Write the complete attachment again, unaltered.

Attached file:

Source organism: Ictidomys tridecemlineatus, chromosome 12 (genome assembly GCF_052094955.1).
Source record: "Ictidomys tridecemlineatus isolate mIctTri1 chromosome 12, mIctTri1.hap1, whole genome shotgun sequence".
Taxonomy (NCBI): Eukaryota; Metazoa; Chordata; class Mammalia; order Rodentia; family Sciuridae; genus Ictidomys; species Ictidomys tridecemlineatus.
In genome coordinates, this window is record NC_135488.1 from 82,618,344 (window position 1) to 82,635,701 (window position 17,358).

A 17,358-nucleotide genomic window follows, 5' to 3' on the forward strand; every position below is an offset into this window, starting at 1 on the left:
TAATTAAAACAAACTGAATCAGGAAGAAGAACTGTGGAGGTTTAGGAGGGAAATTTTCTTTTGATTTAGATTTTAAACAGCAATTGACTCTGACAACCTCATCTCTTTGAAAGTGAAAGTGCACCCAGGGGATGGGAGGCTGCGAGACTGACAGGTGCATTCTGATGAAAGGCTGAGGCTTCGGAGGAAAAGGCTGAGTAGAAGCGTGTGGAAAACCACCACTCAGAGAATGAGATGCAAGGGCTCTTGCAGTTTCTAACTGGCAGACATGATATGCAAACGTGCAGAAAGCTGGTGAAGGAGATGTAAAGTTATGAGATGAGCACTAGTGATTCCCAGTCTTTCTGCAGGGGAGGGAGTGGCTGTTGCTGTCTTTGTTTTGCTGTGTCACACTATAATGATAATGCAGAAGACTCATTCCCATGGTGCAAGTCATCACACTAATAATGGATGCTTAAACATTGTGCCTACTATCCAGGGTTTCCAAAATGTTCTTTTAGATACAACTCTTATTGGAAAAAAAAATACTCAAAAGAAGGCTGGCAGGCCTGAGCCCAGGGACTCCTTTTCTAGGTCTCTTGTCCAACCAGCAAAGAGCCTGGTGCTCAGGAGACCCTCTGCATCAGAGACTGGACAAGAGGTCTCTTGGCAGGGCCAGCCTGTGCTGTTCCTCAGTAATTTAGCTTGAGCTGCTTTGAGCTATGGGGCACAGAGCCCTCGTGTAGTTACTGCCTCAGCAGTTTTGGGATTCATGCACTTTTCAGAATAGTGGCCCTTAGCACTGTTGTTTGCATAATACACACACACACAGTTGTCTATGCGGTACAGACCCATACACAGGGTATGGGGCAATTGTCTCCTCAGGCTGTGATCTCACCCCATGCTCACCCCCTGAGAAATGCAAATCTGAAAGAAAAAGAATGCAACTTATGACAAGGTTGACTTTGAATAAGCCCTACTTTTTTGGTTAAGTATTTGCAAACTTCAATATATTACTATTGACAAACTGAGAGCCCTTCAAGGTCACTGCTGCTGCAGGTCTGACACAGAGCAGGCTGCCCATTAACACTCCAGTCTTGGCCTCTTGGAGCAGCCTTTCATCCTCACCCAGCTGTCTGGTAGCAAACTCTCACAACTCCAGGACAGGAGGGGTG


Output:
Source organism: Ictidomys tridecemlineatus, chromosome 12 (genome assembly GCF_052094955.1).
Source record: "Ictidomys tridecemlineatus isolate mIctTri1 chromosome 12, mIctTri1.hap1, whole genome shotgun sequence".
Taxonomy (NCBI): Eukaryota; Metazoa; Chordata; class Mammalia; order Rodentia; family Sciuridae; genus Ictidomys; species Ictidomys tridecemlineatus.
In genome coordinates, this window is record NC_135488.1 from 82,618,344 (window position 1) to 82,635,701 (window position 17,358).

A 17,358-nucleotide genomic window follows, 5' to 3' on the forward strand; every position below is an offset into this window, starting at 1 on the left:
TAATTAAAACAAACTGAATCAGGAAGAAGAACTGTGGAGGTTTAGGAGGGAAATTTTCTTTTGATTTAGATTTTAAACAGCAATTGACTCTGACAACCTCATCTCTTTGAAAGTGAAAGTGCACCCAGGGGATGGGAGGCTGCGAGACTGACAGGTGCATTCTGATGAAAGGCTGAGGCTTCGGAGGAAAAGGCTGAGTAGAAGCGTGTGGAAAACCACCACTCAGAGAATGAGATGCAAGGGCTCTTGCAGTTTCTAACTGGCAGACATGATATGCAAACGTGCAGAAAGCTGGTGAAGGAGATGTAAAGTTATGAGATGAGCACTAGTGATTCCCAGTCTTTCTGCAGGGGAGGGAGTGGCTGTTGCTGTCTTTGTTTTGCTGTGTCACACTATAATGATAATGCAGAAGACTCATTCCCATGGTGCAAGTCATCACACTAATAATGGATGCTTAAACATTGTGCCTACTATCCAGGGTTTCCAAAATGTTCTTTTAGATACAACTCTTATTGGAAAAAAAAATACTCAAAAGAAGGCTGGCAGGCCTGAGCCCAGGGACTCCTTTTCTAGGTCTCTTGTCCAACCAGCAAAGAGCCTGGTGCTCAGGAGACCCTCTGCATCAGAGACTGGACAAGAGGTCTCTTGGCAGGGCCAGCCTGTGCTGTTCCTCAGTAATTTAGCTTGAGCTGCTTTGAGCTATGGGGCACAGAGCCCTCGTGTAGTTACTGCCTCAGCAGTTTTGGGATTCATGCACTTTTCAGAATAGTGGCCCTTAGCACTGTTGTTTGCATAATACACACACACACAGTTGTCTATGCGGTACAGACCCATACACAGGGTATGGGGCAATTGTCTCCTCAGGCTGTGATCTCACCCCATGCTCACCCCCTGAGAAATGCAAATCTGAAAGAAAAAGAATGCAACTTATGACAAGGTTGACTTTGAATAAGCCCTACTTTTTTGGTTAAGTATTTGCAAACTTCAATATATTACTATTGACAAACTGAGAGCCCTTCAAGGTCACTGCTGCTGCAGGTCTGACACAGAGCAGGCTGCCCATTAACACTCCAGTCTTGGCCTCTTGGAGCAGCCTTTCATCCTCACCCAGCTGTCTGGTAGCAAACTCTCACAACTCCAGGACAGGAGGGGTG